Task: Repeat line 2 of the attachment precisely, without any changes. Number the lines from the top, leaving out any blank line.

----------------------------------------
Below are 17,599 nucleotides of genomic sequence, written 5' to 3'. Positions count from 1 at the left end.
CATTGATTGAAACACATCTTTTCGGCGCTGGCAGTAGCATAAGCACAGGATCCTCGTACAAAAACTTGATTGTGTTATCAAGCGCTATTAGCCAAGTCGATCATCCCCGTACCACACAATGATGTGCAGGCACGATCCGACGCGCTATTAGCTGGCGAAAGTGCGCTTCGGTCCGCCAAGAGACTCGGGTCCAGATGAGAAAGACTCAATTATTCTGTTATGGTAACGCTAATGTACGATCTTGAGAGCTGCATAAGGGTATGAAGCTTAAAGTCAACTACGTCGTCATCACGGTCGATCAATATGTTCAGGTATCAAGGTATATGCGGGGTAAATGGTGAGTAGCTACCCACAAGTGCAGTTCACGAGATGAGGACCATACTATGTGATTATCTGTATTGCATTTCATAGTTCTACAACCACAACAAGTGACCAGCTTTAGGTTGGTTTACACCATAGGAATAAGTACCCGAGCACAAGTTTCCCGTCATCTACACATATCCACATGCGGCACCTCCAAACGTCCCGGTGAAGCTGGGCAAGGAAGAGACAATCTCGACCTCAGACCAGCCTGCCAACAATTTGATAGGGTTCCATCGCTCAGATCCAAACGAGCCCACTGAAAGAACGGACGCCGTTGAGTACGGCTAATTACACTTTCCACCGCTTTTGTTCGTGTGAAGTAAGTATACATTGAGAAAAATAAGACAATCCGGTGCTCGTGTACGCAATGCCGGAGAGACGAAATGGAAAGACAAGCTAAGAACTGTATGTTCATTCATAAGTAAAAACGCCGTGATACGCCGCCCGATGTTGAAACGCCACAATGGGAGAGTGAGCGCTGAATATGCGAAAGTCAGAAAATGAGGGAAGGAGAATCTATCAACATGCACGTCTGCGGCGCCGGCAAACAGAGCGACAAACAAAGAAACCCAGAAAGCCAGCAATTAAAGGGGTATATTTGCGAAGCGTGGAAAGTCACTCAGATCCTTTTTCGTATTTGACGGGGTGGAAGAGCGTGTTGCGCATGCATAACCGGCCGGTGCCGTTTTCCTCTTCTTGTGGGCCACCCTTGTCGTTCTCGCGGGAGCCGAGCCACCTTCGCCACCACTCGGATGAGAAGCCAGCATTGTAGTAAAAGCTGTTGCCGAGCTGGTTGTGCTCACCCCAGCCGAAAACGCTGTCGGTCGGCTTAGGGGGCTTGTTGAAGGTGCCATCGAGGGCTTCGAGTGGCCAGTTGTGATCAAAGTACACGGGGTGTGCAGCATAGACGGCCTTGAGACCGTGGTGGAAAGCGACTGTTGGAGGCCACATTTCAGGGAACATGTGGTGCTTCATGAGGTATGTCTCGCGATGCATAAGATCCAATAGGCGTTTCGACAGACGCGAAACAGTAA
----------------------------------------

CATTGATTGAAACACATCTTTTCGGCGCTGGCAGTAGCATAAGCACAGGATCCTCGTACAAAAACTTGATTGTGTTATCAAGCGCTATTAGCCAAGTCGATCATCCCCGTACCACACAATGATGTGCAGGCACGATCCGACGCGCTATTAGCTGGCGAAAGTGCGCTTCGGTCCGCCAAGAGACTCGGGTCCAGATGAGAAAGACTCAATTATTCTGTTATGGTAACGCTAATGTACGATCTTGAGAGCTGCATAAGGGTATGAAGCTTAAAGTCAACTACGTCGTCATCACGGTCGATCAATATGTTCAGGTATCAAGGTATATGCGGGGTAAATGGTGAGTAGCTACCCACAAGTGCAGTTCACGAGATGAGGACCATACTATGTGATTATCTGTATTGCATTTCATAGTTCTACAACCACAACAAGTGACCAGCTTTAGGTTGGTTTACACCATAGGAATAAGTACCCGAGCACAAGTTTCCCGTCATCTACACATATCCACATGCGGCACCTCCAAACGTCCCGGTGAAGCTGGGCAAGGAAGAGACAATCTCGACCTCAGACCAGCCTGCCAACAATTTGATAGGGTTCCATCGCTCAGATCCAAACGAGCCCACTGAAAGAACGGACGCCGTTGAGTACGGCTAATTACACTTTCCACCGCTTTTGTTCGTGTGAAGTAAGTATACATTGAGAAAAATAAGACAATCCGGTGCTCGTGTACGCAATGCCGGAGAGACGAAATGGAAAGACAAGCTAAGAACTGTATGTTCATTCATAAGTAAAAACGCCGTGATACGCCGCCCGATGTTGAAACGCCACAATGGGAGAGTGAGCGCTGAATATGCGAAAGTCAGAAAATGAGGGAAGGAGAATCTATCAACATGCACGTCTGCGGCGCCGGCAAACAGAGCGACAAACAAAGAAACCCAGAAAGCCAGCAATTAAAGGGGTATATTTGCGAAGCGTGGAAAGTCACTCAGATCCTTTTTCGTATTTGACGGGGTGGAAGAGCGTGTTGCGCATGCATAACCGGCCGGTGCCGTTTTCCTCTTCTTGTGGGCCACCCTTGTCGTTCTCGCGGGAGCCGAGCCACCTTCGCCACCACTCGGATGAGAAGCCAGCATTGTAGTAAAAGCTGTTGCCGAGCTGGTTGTGCTCACCCCAGCCGAAAACGCTGTCGGTCGGCTTAGGGGGCTTGTTGAAGGTGCCATCGAGGGCTTCGAGTGGCCAGTTGTGATCAAAGTACACGGGGTGTGCAGCATAGACGGCCTTGAGACCGTGGTGGAAAGCGACTGTTGGAGGCCACATTTCAGGGAACATGTGGTGCTTCATGAGGTATGTCTCGCGATGCATAAGATCCAATAGGCGTTTCGACAGACGCGAAACAGTAA